Waiting for ‘Superman’
The problem of drawbacks in the educational system of the United States is not new. Despite the fact that every year the state invests an impressive sum of money to the country’s public schools, the students’ success is far from satisfactory. Many students drop out of the school when they are in eighth or ninth grade because of many social and economic reasons. The causes of one’s failure to continue studying are related to poor background, low family income, one-parent family, and lack of motivation. Davis Guggenheim, the filmmaker of a documentary called Waiting for ‘Superman’, provides his audience with a different perspective on the real cause of the problems in the U.S. education system. Using various rhetorical techniques, the filmmakers establish the common ground with the viewers and offer to support the opinion they have developed. Since the techniques are rather effective, they require a more thorough analysis.
Problem of Education in the United States
Despite the fact that the United States of America is not a third-world country and has a comparatively better economic situation than many other states around the world, it has significant education problems. Some researchers claim that these issues stem from inequality of income distribution and technological innovation slowdown (Gordon, 2013). Other people insist that the problem of poverty deprives parents from sending their children to private schools, and the problem with public educational facilities lies in the wrong focus, lack of effective reforms, teacher unions and ignorance towards schools in some districts (Guggenheim, 2010). The country needs well-educated workers as they have better production. Gordon (2013) states that those employees that have a better expertise tend to receive higher wages than people without special education. Professor Galston (n.d.) from the University of Maryland informs that the state of public education is so bad that a considerable number of students drop out without graduation. Similarly to Guggenheim, Galston (n.d.) insists that students from poorer backgrounds are failing their schools;, therefore, such schools’ programs need “emergency treatment”. Despite the fact that all American presidents launched some programs in order to reform the system of education and bring the United States back to its prosperity in education and economic of 1970s, none of them has worked as effectively as it was aspired to work. The Obama’s plan of reforms has some good points as it focuses on such aspects as tenure and teachers’ effectiveness (Partee, 2012), but it can also toughen the situation by the initiation of college reform that is aimed at making the schools more selective. In this case, many children will not be able to get higher education due to the fact that the schools they attended gave them insufficient knowledge.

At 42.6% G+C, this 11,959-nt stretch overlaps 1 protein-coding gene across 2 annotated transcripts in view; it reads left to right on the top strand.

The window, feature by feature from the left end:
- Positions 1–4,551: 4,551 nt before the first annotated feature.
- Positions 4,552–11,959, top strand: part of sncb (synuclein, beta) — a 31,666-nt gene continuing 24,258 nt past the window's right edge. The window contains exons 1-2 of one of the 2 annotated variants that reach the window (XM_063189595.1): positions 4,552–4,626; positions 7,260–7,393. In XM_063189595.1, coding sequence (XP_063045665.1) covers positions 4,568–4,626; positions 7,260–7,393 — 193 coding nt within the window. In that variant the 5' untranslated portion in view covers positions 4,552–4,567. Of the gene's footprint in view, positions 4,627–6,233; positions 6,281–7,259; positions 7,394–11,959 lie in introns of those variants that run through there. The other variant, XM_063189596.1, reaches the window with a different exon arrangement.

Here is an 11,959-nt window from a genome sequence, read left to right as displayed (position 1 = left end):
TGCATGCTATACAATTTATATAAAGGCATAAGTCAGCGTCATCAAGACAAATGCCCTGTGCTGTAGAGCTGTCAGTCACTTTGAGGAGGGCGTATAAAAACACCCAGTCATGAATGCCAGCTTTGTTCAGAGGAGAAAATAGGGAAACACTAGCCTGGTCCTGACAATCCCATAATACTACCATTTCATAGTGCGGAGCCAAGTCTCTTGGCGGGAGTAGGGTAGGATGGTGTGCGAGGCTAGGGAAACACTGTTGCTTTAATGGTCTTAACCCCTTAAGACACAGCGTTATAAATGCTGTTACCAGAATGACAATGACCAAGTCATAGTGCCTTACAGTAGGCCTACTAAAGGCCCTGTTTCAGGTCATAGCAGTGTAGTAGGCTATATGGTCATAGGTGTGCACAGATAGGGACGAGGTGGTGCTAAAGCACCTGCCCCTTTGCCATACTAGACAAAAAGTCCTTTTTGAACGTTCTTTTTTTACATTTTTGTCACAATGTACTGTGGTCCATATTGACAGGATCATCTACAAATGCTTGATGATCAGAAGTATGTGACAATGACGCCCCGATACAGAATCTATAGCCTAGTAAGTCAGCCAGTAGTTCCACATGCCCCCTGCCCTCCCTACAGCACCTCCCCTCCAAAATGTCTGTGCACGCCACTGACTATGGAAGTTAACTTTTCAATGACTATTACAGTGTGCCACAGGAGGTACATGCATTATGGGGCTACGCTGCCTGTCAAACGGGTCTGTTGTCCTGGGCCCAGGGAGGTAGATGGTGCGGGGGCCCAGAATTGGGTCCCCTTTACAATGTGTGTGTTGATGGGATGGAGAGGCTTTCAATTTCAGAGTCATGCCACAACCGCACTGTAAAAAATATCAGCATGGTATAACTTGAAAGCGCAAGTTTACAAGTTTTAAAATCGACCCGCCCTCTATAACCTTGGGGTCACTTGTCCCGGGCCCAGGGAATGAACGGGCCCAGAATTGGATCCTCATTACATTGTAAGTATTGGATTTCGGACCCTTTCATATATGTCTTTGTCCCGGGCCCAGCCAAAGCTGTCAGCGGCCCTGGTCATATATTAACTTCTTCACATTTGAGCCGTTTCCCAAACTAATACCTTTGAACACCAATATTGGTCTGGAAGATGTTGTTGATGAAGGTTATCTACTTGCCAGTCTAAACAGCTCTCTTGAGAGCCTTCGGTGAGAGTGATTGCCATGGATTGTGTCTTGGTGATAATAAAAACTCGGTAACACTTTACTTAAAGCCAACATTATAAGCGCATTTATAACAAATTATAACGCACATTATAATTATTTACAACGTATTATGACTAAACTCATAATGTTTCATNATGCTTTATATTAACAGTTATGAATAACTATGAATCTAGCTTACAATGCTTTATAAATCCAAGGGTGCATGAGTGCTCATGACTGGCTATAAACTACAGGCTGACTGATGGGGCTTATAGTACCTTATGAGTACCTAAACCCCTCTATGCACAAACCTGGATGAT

Purpose, Audience and Argument of the Film
Waiting for ‘Superman’ is a documentary and its primary purpose is to make a research on some current problem. In case of this film, the issue under investigation is educational system in the United States. The audience of the documentary is very broad, since it involves not only teachers, educators, and officials in the sphere of education, but also parents, children, college and university students, and all people that by some means are or were related to public schools. The major argument of the film is focused on the state of education. The U.S. system of public education does not function in a proper way, since many people cannot obtain the knowledge they would need in the future. In simpler words, the people involved in controlling the education system do not try to do everything they can to solve the problem. Creating the documentary, Guggenheim (2010) pursued some goals. The filmmaker wanted to convince the audience that the public education system fails to ensure proper teaching of the U.S. children and make people protest against the currently existing norms and regulations in order to change the state of things. The creators of the documentary make the problem of education relevant to that of the neighborhood and life of society in general, in order to make the audience believe that the subject they analyze belongs to the issues of primary importance.
The major idea that is reflected in the film title is the concept about Superman. Since this character saves people, the filmmakers want to ask why he does not save children from the drawbacks of public education. Closer to the end of the film, it turns out that the superhero is an ordinary teacher who spends all his/her efforts to give children the best of what he/she has.
The director of the documentary creates a special rhetoric triangle including the speaker, the subject, and the audience (Guggenheim, 2010). There is a strong link between the speaker (narrator) and the audience. The speaker provides the information and numerous interviews in order to prove his argument to the viewers. His attitude to the subject is shown through the detailed description of the situation, as well as through support of the evidence with the facts, interviews, and statistics. Thus, explaining the topic, sthe peaker establishes the link between him and the subject, since the documentary is made for people. There is also a connection between the audience and the subject. The problem is explained to the viewers who are supposed to react in some ways to the information they obtain.